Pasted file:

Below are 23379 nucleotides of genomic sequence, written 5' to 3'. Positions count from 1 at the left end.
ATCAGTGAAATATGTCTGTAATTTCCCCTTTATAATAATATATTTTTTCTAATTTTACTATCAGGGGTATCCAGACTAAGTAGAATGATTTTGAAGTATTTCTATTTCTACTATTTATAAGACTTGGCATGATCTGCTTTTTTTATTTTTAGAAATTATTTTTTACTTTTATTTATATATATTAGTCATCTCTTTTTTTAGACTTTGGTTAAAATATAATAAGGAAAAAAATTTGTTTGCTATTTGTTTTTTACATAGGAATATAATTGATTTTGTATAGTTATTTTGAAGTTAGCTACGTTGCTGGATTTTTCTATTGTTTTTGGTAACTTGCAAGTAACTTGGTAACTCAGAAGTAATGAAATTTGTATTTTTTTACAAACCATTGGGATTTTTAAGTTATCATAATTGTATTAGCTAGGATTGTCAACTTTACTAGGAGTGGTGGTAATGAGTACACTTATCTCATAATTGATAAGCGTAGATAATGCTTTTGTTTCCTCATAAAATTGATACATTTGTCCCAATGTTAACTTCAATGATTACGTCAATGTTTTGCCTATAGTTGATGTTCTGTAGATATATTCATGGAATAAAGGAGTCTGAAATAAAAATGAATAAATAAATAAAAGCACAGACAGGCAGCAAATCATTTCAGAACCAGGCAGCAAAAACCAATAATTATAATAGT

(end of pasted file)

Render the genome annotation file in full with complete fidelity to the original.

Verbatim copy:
Below are 23379 nucleotides of genomic sequence, written 5' to 3'. Positions count from 1 at the left end.
ATCAGTGAAATATGTCTGTAATTTCCCCTTTATAATAATATATTTTTTCTAATTTTACTATCAGGGGTATCCAGACTAAGTAGAATGATTTTGAAGTATTTCTATTTCTACTATTTATAAGACTTGGCATGATCTGCTTTTTTTATTTTTAGAAATTATTTTTTACTTTTATTTATATATATTAGTCATCTCTTTTTTTAGACTTTGGTTAAAATATAATAAGGAAAAAAATTTGTTTGCTATTTGTTTTTTACATAGGAATATAATTGATTTTGTATAGTTATTTTGAAGTTAGCTACGTTGCTGGATTTTTCTATTGTTTTTGGTAACTTGCAAGTAACTTGGTAACTCAGAAGTAATGAAATTTGTATTTTTTTACAAACCATTGGGATTTTTAAGTTATCATAATTGTATTAGCTAGGATTGTCAACTTTACTAGGAGTGGTGGTAATGAGTACACTTATCTCATAATTGATAAGCGTAGATAATGCTTTTGTTTCCTCATAAAATTGATACATTTGTCCCAATGTTAACTTCAATGATTACGTCAATGTTTTGCCTATAGTTGATGTTCTGTAGATATATTCATGGAATAAAGGAGTCTGAAATAAAAATGAATAAATAAATAAAAGCACAGACAGGCAGCAAATCATTTCAGAACCAGGCAGCAAAAACCAATAATTATAATAGT